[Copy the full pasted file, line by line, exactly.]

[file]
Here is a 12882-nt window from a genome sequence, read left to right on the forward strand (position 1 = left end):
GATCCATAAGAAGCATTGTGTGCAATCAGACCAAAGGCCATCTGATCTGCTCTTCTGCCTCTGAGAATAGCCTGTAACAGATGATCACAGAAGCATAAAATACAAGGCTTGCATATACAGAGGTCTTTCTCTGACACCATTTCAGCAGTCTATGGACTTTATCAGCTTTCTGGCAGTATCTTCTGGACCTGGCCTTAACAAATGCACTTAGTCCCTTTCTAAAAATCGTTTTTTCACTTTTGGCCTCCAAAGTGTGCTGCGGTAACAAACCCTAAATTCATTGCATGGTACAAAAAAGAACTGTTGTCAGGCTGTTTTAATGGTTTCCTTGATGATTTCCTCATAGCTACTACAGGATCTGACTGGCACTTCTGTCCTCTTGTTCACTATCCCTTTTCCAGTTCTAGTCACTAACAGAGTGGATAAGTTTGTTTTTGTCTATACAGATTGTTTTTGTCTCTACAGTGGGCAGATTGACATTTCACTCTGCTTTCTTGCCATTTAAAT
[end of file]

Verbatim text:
Here is a 12882-nt window from a genome sequence, read left to right on the forward strand (position 1 = left end):
GATCCATAAGAAGCATTGTGTGCAATCAGACCAAAGGCCATCTGATCTGCTCTTCTGCCTCTGAGAATAGCCTGTAACAGATGATCACAGAAGCATAAAATACAAGGCTTGCATATACAGAGGTCTTTCTCTGACACCATTTCAGCAGTCTATGGACTTTATCAGCTTTCTGGCAGTATCTTCTGGACCTGGCCTTAACAAATGCACTTAGTCCCTTTCTAAAAATCGTTTTTTCACTTTTGGCCTCCAAAGTGTGCTGCGGTAACAAACCCTAAATTCATTGCATGGTACAAAAAAGAACTGTTGTCAGGCTGTTTTAATGGTTTCCTTGATGATTTCCTCATAGCTACTACAGGATCTGACTGGCACTTCTGTCCTCTTGTTCACTATCCCTTTTCCAGTTCTAGTCACTAACAGAGTGGATAAGTTTGTTTTTGTCTATACAGATTGTTTTTGTCTCTACAGTGGGCAGATTGACATTTCACTCTGCTTTCTTGCCATTTAAAT